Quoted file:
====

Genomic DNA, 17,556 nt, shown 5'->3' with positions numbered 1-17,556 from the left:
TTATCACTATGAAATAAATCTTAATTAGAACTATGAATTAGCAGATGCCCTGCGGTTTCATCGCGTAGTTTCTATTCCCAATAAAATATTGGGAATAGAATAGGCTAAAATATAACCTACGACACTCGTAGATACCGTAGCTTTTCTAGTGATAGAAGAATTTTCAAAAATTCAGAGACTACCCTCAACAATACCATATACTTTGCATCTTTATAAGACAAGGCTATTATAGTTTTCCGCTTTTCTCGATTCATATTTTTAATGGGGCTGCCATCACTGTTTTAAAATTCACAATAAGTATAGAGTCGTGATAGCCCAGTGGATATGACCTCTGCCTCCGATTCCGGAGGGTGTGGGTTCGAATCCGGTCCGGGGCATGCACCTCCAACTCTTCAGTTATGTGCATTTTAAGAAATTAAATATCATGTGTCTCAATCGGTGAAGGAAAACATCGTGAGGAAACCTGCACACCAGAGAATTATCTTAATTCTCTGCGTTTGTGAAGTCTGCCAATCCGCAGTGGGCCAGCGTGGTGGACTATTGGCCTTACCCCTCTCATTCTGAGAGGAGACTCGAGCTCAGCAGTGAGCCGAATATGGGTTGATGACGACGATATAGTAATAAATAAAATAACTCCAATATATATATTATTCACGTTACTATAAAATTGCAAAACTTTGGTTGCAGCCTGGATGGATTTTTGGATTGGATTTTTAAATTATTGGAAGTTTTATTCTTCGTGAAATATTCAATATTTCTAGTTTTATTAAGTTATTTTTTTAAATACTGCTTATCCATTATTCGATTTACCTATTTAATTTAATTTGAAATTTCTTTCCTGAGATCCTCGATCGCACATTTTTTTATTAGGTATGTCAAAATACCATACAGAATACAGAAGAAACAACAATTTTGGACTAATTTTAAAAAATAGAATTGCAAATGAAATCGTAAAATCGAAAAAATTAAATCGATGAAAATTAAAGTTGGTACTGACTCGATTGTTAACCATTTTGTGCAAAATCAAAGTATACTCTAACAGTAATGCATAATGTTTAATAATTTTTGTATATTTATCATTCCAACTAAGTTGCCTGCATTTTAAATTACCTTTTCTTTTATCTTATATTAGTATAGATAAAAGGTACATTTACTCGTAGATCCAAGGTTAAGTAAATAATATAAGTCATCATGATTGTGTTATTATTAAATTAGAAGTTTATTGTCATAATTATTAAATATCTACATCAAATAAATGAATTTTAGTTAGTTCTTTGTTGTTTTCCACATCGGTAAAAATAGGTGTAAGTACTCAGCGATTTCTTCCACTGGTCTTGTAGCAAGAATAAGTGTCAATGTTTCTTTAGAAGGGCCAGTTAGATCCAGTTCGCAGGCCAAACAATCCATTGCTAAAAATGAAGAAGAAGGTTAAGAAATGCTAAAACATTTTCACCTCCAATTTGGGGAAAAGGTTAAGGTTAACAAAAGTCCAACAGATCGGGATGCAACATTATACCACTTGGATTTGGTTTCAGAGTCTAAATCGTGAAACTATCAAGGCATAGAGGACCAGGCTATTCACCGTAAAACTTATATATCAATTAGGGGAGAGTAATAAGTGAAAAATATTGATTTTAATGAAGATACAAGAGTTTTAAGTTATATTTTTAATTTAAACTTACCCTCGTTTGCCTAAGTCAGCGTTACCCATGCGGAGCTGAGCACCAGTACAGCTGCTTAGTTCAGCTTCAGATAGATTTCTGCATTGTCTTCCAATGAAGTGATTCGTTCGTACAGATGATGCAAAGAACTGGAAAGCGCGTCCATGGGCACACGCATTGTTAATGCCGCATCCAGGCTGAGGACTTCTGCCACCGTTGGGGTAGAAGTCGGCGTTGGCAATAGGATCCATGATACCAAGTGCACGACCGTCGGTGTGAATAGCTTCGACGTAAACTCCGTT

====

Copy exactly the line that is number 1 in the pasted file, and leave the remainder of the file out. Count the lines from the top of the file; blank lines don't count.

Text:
Genomic DNA, 17,556 nt, shown 5'->3' with positions numbered 1-17,556 from the left: